When Dorothy Jansen retired from the Kenosha Unified School District in 1995, the longtime educator found the perfect way to spend her retirement years.
She continued to teach.
During the Kenosha Literacy Council’s recent Read to Succeed Award Celebration at Circa on Seventh, Jansen was recognized for her 25 years of service as a literacy tutor. In 25 years with the nonprofit agency, Jansen has volunteered over 15,000 hours of her time.
“It has been a pleasure doing it,” the 86-year-old said. “I wouldn’t have been there for all these years if it wasn’t.”
Established in 1965 by the nuns of St. Mary Catholic Church, the KLC and its team of volunteers help adults with their reading, writing and speaking skills.
“Literacy is a fundamental ingredient in building strong families, a good economy and a healthy community,” KLC executive director Cheryl Hernandez said. “Adults need to know how to read, write and speak in English so they can participate in the workforce and earn wages that support their families and communities.”
That is why Jansen, who has been selected as the Kenosha.com Kenoshan of the Week, is so passionate about her work.
“There are so many needy people who need to learn to read and write and speak,” she said. “It doesn’t matter if they’re from other countries, or right here in Kenosha, they all deserve to be able to read. I feel it’s very important.”
A native of Lone Rock (Wis.) in Richland County, Jansen’s career as an elementary school teacher started in Freeport (Ill.). From there, she taught in Kenosha and West Allis before going overseas to teach the children of those in the U.S. military stationed in Germany. She returned to Kenosha, married her husband, Deane, and the couple raised three children. During that time, she worked as a substitute teacher for KUSD. She later returned to a full-time role, teaching at Grant, Bain and Roosevelt.
Shortly after retiring, Jansen began volunteering at the KLC and even served as the organization’s assistant director for a short time.
“When I started, it was strictly 1-on-1 tutoring,” Jansen recalled. “I would train the tutors. There were always students on a list. I would match the student with a tutor and the tutor would choose a place to work with the student — sometimes at the library, sometimes at a business or church.
“It was clear that we needed to do something to help more of the students, so we decided to start classes. We thought the way to get everyone in class was to provide food. On a daily basis, we would bake something and tell them what was coming.”
Dorothy laughed when asked if she was a good baker.
“Oh, yeah,” she said. “My husband is better, though.”
The recognition received at the Read to Succeed Award Celebration is just the latest for the standout volunteer. In 2004, Jansen and Kathy Carr were honored with the Modern Woodmen Volunteer Service Award. In 2005, the duo received the George H.W. Bush Daily Point of Light Award. In 2008, Jansen was the recipient of the State Literacy Tutor of the Year Award, which was presented in Madison at the State Literacy Meeting. Jansen was also nominated for the National Service Impact Award in 2012 and received the Governor’s Service Award in 2021.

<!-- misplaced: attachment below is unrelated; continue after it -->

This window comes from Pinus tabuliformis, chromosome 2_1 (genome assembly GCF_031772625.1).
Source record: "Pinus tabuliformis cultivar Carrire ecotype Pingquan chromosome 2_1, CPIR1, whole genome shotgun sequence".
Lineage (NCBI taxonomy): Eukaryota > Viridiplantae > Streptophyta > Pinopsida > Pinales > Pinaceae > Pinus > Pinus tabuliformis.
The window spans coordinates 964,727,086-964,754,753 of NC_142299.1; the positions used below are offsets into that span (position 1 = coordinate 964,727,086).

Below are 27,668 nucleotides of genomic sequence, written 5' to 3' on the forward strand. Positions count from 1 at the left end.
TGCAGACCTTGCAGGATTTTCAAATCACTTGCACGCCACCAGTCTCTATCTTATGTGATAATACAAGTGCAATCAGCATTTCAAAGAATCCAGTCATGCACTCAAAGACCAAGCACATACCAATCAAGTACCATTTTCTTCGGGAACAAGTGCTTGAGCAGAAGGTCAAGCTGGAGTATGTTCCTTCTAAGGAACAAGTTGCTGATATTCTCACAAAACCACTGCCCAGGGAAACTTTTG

“Dorothy is devoted to the cause of teaching literacy skills to adults,” Hernandez said. “Her positive motivation helps students gain much needed confidence. She is a caring, compassionate teacher who helps students reach their learning goals.
“In addition to tutoring, Dorothy has had a variety of roles at the Literacy Council over the years. As a new tutor trainer, she taught classes on how to become a volunteer literacy tutor. She has recruited many new volunteers for the Literacy Council and encouraged many people to get involved.
“She also helped start the Literacy Council’s Drop-in tutoring program and served as a coordinator for the program for many years. Dorothy is also involved in the Literacy Council’s annual student anthology project. Each year for the past 20 years, KLC has published a book of stories written by students enrolled in our programs.
“Dorothy has also been on many field trips to help students explore our community. She has helped plan fundraisers, worked hard to promote the Literacy Council at community events, and so much more.”
Jansen praised the work of Hernandez and KLC program coordinator Cassie Christianson, especially during the height of the COVID-19 pandemic.
“Cheryl and Cassie kept that place together,” Jansen said. “They made all of the adjustments that they needed to make and kept it going.”
They “kept it going” so that teachers like Dorothy Jansen could do their valuable work.
When former Wisconsin First Lady Jessica Doyle presented the State Literacy Tutor of the Year Award in 2008, Jansen described her experience volunteering in her acceptance speech.
“I have been on an all-expense paid vacation to more than 35 countries,” she said. “I’ve met and worked with hundreds of enthusiastic, kind, hard-working learners. I have been to family dinners — not always knowing what I was eating — I have cried at funerals, laughed at birthday parties, marveled at the talent during cultural events and smiled at the beautiful babies.
“Watching the tears of a learner who has just received their GED or an immigrant who just passed their citizenship test is very moving. To top it all off, my fellow volunteers and Council staff are the best travel companions I could ever have.”